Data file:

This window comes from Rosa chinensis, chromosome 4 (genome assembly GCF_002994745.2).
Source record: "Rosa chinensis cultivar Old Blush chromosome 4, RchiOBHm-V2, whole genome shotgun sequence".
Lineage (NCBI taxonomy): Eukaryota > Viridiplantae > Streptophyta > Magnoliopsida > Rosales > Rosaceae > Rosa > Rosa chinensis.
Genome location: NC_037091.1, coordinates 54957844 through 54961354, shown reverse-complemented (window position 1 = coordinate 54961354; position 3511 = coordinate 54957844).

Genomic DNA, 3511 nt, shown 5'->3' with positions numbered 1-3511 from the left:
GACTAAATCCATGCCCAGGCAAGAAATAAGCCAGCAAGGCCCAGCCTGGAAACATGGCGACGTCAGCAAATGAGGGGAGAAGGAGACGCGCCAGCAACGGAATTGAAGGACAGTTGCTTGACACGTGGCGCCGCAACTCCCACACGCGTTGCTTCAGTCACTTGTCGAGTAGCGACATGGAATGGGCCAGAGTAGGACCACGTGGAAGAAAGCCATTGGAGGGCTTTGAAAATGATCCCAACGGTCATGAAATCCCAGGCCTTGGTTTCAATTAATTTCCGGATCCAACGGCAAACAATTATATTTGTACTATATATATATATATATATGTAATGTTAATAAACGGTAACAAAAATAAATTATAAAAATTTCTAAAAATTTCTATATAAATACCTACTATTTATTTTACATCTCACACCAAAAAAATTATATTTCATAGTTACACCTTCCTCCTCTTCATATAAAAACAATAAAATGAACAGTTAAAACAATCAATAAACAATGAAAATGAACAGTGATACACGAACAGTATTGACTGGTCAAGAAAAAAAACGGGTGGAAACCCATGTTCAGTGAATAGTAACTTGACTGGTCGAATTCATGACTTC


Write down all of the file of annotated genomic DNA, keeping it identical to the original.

This window comes from Rosa chinensis, chromosome 4 (genome assembly GCF_002994745.2).
Source record: "Rosa chinensis cultivar Old Blush chromosome 4, RchiOBHm-V2, whole genome shotgun sequence".
Lineage (NCBI taxonomy): Eukaryota > Viridiplantae > Streptophyta > Magnoliopsida > Rosales > Rosaceae > Rosa > Rosa chinensis.
Genome location: NC_037091.1, coordinates 54957844 through 54961354, shown reverse-complemented (window position 1 = coordinate 54961354; position 3511 = coordinate 54957844).

Genomic DNA, 3511 nt, shown 5'->3' with positions numbered 1-3511 from the left:
GACTAAATCCATGCCCAGGCAAGAAATAAGCCAGCAAGGCCCAGCCTGGAAACATGGCGACGTCAGCAAATGAGGGGAGAAGGAGACGCGCCAGCAACGGAATTGAAGGACAGTTGCTTGACACGTGGCGCCGCAACTCCCACACGCGTTGCTTCAGTCACTTGTCGAGTAGCGACATGGAATGGGCCAGAGTAGGACCACGTGGAAGAAAGCCATTGGAGGGCTTTGAAAATGATCCCAACGGTCATGAAATCCCAGGCCTTGGTTTCAATTAATTTCCGGATCCAACGGCAAACAATTATATTTGTACTATATATATATATATATATGTAATGTTAATAAACGGTAACAAAAATAAATTATAAAAATTTCTAAAAATTTCTATATAAATACCTACTATTTATTTTACATCTCACACCAAAAAAATTATATTTCATAGTTACACCTTCCTCCTCTTCATATAAAAACAATAAAATGAACAGTTAAAACAATCAATAAACAATGAAAATGAACAGTGATACACGAACAGTATTGACTGGTCAAGAAAAAAAACGGGTGGAAACCCATGTTCAGTGAATAGTAACTTGACTGGTCGAATTCATGACTTC